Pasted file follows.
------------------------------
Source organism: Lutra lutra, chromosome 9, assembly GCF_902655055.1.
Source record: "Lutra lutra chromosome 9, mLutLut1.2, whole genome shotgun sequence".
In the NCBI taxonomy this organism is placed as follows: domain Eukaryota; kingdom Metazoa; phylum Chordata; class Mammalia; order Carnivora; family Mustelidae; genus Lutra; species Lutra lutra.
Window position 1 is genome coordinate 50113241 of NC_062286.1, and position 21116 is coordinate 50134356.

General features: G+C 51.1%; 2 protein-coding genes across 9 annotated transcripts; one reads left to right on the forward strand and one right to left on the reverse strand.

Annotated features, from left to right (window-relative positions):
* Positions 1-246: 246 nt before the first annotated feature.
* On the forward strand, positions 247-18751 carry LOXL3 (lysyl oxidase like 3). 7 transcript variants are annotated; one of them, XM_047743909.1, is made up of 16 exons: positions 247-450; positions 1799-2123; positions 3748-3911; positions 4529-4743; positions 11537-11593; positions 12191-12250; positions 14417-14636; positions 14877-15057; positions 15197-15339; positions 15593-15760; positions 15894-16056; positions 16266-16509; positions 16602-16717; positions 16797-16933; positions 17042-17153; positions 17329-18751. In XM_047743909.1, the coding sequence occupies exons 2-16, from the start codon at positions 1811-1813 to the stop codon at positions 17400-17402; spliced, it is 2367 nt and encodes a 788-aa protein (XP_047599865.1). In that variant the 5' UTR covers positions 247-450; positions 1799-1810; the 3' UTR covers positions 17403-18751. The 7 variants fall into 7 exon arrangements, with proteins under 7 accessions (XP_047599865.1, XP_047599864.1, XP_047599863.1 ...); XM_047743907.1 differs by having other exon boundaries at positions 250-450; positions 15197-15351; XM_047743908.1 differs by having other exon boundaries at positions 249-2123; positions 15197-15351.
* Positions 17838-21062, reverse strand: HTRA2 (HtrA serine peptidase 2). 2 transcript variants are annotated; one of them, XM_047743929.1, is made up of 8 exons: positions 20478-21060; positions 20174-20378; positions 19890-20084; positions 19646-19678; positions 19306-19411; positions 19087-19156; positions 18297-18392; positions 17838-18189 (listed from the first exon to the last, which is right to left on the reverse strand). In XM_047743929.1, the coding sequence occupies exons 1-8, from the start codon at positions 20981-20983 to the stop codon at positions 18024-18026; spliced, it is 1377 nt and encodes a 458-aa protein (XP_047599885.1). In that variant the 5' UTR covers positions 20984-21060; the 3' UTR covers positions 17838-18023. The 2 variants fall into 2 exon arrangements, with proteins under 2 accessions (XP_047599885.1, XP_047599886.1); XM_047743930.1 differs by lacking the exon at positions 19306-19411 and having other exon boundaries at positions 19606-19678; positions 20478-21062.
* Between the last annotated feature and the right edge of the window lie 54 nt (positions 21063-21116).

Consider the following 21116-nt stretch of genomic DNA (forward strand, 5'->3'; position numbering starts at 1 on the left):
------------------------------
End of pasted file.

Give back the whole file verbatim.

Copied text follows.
Source organism: Lutra lutra, chromosome 9, assembly GCF_902655055.1.
Source record: "Lutra lutra chromosome 9, mLutLut1.2, whole genome shotgun sequence".
In the NCBI taxonomy this organism is placed as follows: domain Eukaryota; kingdom Metazoa; phylum Chordata; class Mammalia; order Carnivora; family Mustelidae; genus Lutra; species Lutra lutra.
Window position 1 is genome coordinate 50113241 of NC_062286.1, and position 21116 is coordinate 50134356.

General features: G+C 51.1%; 2 protein-coding genes across 9 annotated transcripts; one reads left to right on the forward strand and one right to left on the reverse strand.

Annotated features, from left to right (window-relative positions):
* Positions 1-246: 246 nt before the first annotated feature.
* On the forward strand, positions 247-18751 carry LOXL3 (lysyl oxidase like 3). 7 transcript variants are annotated; one of them, XM_047743909.1, is made up of 16 exons: positions 247-450; positions 1799-2123; positions 3748-3911; positions 4529-4743; positions 11537-11593; positions 12191-12250; positions 14417-14636; positions 14877-15057; positions 15197-15339; positions 15593-15760; positions 15894-16056; positions 16266-16509; positions 16602-16717; positions 16797-16933; positions 17042-17153; positions 17329-18751. In XM_047743909.1, the coding sequence occupies exons 2-16, from the start codon at positions 1811-1813 to the stop codon at positions 17400-17402; spliced, it is 2367 nt and encodes a 788-aa protein (XP_047599865.1). In that variant the 5' UTR covers positions 247-450; positions 1799-1810; the 3' UTR covers positions 17403-18751. The 7 variants fall into 7 exon arrangements, with proteins under 7 accessions (XP_047599865.1, XP_047599864.1, XP_047599863.1 ...); XM_047743907.1 differs by having other exon boundaries at positions 250-450; positions 15197-15351; XM_047743908.1 differs by having other exon boundaries at positions 249-2123; positions 15197-15351.
* Positions 17838-21062, reverse strand: HTRA2 (HtrA serine peptidase 2). 2 transcript variants are annotated; one of them, XM_047743929.1, is made up of 8 exons: positions 20478-21060; positions 20174-20378; positions 19890-20084; positions 19646-19678; positions 19306-19411; positions 19087-19156; positions 18297-18392; positions 17838-18189 (listed from the first exon to the last, which is right to left on the reverse strand). In XM_047743929.1, the coding sequence occupies exons 1-8, from the start codon at positions 20981-20983 to the stop codon at positions 18024-18026; spliced, it is 1377 nt and encodes a 458-aa protein (XP_047599885.1). In that variant the 5' UTR covers positions 20984-21060; the 3' UTR covers positions 17838-18023. The 2 variants fall into 2 exon arrangements, with proteins under 2 accessions (XP_047599885.1, XP_047599886.1); XM_047743930.1 differs by lacking the exon at positions 19306-19411 and having other exon boundaries at positions 19606-19678; positions 20478-21062.
* Between the last annotated feature and the right edge of the window lie 54 nt (positions 21063-21116).

Consider the following 21116-nt stretch of genomic DNA (forward strand, 5'->3'; position numbering starts at 1 on the left):